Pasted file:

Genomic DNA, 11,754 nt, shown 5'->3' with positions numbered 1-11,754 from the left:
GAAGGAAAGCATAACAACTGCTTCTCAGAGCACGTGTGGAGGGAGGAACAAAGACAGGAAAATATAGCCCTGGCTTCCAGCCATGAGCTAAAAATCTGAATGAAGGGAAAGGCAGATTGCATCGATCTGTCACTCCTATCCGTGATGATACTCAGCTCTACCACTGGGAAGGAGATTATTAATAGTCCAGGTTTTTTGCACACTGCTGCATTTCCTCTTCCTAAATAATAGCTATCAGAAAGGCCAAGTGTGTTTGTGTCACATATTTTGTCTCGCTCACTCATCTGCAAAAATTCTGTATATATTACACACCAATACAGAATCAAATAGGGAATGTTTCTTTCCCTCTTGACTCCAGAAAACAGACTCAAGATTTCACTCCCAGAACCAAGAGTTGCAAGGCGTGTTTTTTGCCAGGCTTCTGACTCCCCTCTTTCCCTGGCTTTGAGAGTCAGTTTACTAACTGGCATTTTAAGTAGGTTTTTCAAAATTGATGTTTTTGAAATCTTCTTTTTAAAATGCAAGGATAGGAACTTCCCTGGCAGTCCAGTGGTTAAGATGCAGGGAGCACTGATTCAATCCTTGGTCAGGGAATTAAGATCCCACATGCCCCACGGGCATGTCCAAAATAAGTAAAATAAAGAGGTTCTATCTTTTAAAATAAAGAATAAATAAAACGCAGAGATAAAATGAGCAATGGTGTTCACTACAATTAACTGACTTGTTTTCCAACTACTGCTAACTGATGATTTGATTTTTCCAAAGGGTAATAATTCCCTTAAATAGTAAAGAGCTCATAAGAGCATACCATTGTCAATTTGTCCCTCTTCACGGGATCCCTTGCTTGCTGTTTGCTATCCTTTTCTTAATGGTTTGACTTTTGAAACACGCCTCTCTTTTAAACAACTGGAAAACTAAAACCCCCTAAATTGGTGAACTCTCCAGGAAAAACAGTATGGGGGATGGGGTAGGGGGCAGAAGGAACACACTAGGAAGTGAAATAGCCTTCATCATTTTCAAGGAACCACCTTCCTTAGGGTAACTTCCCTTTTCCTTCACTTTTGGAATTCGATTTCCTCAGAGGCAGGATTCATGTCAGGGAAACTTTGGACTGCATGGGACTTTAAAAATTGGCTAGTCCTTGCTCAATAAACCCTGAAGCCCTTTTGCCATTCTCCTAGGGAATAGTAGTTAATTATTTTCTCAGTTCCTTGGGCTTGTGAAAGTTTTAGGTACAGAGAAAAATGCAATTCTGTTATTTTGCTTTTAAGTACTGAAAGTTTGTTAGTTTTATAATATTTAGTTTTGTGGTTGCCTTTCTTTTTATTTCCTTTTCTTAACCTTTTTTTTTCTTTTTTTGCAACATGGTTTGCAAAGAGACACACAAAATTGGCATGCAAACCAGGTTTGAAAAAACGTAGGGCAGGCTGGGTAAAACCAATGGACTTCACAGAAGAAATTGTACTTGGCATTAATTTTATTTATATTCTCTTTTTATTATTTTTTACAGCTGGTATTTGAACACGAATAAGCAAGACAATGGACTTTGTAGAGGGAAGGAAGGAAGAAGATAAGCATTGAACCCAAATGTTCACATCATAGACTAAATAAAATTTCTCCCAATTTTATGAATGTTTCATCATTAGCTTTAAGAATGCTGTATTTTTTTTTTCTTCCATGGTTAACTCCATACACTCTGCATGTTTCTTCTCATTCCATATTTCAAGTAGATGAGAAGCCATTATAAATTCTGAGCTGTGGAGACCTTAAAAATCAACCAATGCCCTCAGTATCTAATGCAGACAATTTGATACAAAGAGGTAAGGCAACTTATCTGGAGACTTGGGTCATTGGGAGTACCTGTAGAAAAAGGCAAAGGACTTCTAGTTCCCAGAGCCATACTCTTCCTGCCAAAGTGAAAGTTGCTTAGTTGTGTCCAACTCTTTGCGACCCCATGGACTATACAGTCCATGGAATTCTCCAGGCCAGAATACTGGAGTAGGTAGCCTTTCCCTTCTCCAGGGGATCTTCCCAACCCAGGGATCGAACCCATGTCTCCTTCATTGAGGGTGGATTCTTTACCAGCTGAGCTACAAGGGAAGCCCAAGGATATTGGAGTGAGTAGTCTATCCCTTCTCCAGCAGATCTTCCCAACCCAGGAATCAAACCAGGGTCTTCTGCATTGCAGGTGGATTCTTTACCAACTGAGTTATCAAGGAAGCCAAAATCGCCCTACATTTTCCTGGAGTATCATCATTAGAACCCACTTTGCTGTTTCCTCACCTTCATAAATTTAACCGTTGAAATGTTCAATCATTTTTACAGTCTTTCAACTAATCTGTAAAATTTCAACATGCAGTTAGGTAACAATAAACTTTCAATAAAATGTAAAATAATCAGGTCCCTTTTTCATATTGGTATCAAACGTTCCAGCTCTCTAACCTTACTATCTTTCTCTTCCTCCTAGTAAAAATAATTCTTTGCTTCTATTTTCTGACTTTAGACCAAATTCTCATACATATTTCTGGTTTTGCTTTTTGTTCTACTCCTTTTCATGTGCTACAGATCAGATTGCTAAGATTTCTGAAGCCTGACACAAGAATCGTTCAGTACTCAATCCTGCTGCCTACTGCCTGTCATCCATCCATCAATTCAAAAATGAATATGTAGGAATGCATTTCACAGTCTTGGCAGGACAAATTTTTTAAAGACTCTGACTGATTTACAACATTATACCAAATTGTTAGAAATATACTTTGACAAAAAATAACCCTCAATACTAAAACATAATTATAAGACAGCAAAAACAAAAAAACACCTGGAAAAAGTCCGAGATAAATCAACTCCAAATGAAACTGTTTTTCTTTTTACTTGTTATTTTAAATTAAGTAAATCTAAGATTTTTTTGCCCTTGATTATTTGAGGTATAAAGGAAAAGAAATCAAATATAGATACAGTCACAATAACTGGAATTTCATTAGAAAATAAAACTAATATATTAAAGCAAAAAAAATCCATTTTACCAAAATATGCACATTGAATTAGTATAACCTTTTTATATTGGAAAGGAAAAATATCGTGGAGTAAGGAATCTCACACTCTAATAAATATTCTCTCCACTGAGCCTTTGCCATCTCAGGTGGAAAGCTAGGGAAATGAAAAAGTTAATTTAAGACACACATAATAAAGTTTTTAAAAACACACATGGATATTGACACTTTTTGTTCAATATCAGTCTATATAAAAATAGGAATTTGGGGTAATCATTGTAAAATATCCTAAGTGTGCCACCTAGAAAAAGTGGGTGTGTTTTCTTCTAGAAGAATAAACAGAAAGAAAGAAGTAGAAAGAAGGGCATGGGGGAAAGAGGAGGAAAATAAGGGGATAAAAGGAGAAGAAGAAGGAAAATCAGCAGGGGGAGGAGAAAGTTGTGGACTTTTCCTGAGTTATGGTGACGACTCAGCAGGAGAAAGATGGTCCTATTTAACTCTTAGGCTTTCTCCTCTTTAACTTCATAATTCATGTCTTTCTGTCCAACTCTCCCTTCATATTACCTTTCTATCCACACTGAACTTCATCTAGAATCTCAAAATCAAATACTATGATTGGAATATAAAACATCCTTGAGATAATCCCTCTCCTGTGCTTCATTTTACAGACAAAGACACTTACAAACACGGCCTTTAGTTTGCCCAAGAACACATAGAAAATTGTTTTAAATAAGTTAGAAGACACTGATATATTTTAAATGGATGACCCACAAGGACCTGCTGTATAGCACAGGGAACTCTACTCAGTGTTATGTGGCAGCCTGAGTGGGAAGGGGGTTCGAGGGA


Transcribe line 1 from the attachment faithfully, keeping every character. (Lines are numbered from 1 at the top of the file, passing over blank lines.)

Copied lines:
Genomic DNA, 11,754 nt, shown 5'->3' with positions numbered 1-11,754 from the left: